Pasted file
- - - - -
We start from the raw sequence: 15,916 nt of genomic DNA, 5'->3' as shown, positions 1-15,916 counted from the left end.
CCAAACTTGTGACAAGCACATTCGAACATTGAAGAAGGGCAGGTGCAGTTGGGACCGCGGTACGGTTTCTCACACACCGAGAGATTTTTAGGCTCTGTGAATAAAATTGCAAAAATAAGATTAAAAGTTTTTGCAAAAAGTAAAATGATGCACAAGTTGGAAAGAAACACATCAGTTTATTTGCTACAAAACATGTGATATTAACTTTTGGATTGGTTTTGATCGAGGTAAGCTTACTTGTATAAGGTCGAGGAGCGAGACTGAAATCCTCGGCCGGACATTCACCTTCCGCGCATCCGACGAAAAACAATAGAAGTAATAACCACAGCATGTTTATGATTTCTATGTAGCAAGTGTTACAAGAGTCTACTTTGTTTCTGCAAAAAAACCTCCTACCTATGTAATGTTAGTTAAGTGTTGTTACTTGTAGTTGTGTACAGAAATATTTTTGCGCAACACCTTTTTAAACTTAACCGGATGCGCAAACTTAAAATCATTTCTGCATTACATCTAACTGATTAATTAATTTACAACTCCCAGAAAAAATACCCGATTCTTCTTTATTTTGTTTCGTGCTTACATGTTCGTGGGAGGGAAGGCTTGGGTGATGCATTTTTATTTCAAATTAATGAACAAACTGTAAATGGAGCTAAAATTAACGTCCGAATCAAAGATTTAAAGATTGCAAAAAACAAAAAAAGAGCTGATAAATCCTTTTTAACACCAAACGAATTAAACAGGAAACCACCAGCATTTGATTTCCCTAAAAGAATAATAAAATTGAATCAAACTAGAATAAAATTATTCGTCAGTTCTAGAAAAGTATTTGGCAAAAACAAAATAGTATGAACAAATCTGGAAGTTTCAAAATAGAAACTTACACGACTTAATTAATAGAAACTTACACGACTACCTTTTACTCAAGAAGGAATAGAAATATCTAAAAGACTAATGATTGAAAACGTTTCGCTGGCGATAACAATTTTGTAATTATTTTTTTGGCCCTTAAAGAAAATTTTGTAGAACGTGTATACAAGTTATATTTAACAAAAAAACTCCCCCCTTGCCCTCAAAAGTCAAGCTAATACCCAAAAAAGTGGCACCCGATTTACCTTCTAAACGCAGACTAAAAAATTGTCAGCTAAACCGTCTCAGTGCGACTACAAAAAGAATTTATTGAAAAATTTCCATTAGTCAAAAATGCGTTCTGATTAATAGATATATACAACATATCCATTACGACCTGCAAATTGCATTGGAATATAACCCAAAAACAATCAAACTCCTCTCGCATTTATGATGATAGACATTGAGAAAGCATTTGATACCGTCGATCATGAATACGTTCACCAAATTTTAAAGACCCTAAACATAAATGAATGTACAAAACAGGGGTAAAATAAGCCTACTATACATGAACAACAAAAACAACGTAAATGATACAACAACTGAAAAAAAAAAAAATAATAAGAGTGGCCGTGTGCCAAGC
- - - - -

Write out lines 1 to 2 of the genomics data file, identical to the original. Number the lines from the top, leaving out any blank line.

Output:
We start from the raw sequence: 15,916 nt of genomic DNA, 5'->3' as shown, positions 1-15,916 counted from the left end.
CCAAACTTGTGACAAGCACATTCGAACATTGAAGAAGGGCAGGTGCAGTTGGGACCGCGGTACGGTTTCTCACACACCGAGAGATTTTTAGGCTCTGTGAATAAAATTGCAAAAATAAGATTAAAAGTTTTTGCAAAAAGTAAAATGATGCACAAGTTGGAAAGAAACACATCAGTTTATTTGCTACAAAACATGTGATATTAACTTTTGGATTGGTTTTGATCGAGGTAAGCTTACTTGTATAAGGTCGAGGAGCGAGACTGAAATCCTCGGCCGGACATTCACCTTCCGCGCATCCGACGAAAAACAATAGAAGTAATAACCACAGCATGTTTATGATTTCTATGTAGCAAGTGTTACAAGAGTCTACTTTGTTTCTGCAAAAAAACCTCCTACCTATGTAATGTTAGTTAAGTGTTGTTACTTGTAGTTGTGTACAGAAATATTTTTGCGCAACACCTTTTTAAACTTAACCGGATGCGCAAACTTAAAATCATTTCTGCATTACATCTAACTGATTAATTAATTTACAACTCCCAGAAAAAATACCCGATTCTTCTTTATTTTGTTTCGTGCTTACATGTTCGTGGGAGGGAAGGCTTGGGTGATGCATTTTTATTTCAAATTAATGAACAAACTGTAAATGGAGCTAAAATTAACGTCCGAATCAAAGATTTAAAGATTGCAAAAAACAAAAAAAGAGCTGATAAATCCTTTTTAACACCAAACGAATTAAACAGGAAACCACCAGCATTTGATTTCCCTAAAAGAATAATAAAATTGAATCAAACTAGAATAAAATTATTCGTCAGTTCTAGAAAAGTATTTGGCAAAAACAAAATAGTATGAACAAATCTGGAAGTTTCAAAATAGAAACTTACACGACTTAATTAATAGAAACTTACACGACTACCTTTTACTCAAGAAGGAATAGAAATATCTAAAAGACTAATGATTGAAAACGTTTCGCTGGCGATAACAATTTTGTAATTATTTTTTTGGCCCTTAAAGAAAATTTTGTAGAACGTGTATACAAGTTATATTTAACAAAAAAACTCCCCCCTTGCCCTCAAAAGTCAAGCTAATACCCAAAAAAGTGGCACCCGATTTACCTTCTAAACGCAGACTAAAAAATTGTCAGCTAAACCGTCTCAGTGCGACTACAAAAAGAATTTATTGAAAAATTTCCATTAGTCAAAAATGCGTTCTGATTAATAGATATATACAACATATCCATTACGACCTGCAAATTGCATTGGAATATAACCCAAAAACAATCAAACTCCTCTCGCATTTATGATGATAGACATTGAGAAAGCATTTGATACCGTCGATCATGAATACGTTCACCAAATTTTAAAGACCCTAAACATAAATGAATGTACAAAACAGGGGTAAAATAAGCCTACTATACATGAACAACAAAAACAACGTAAATGATACAACAACTGAAAAAAAAAAAAATAATAAGAGTGGCCGTGTGCCAAGC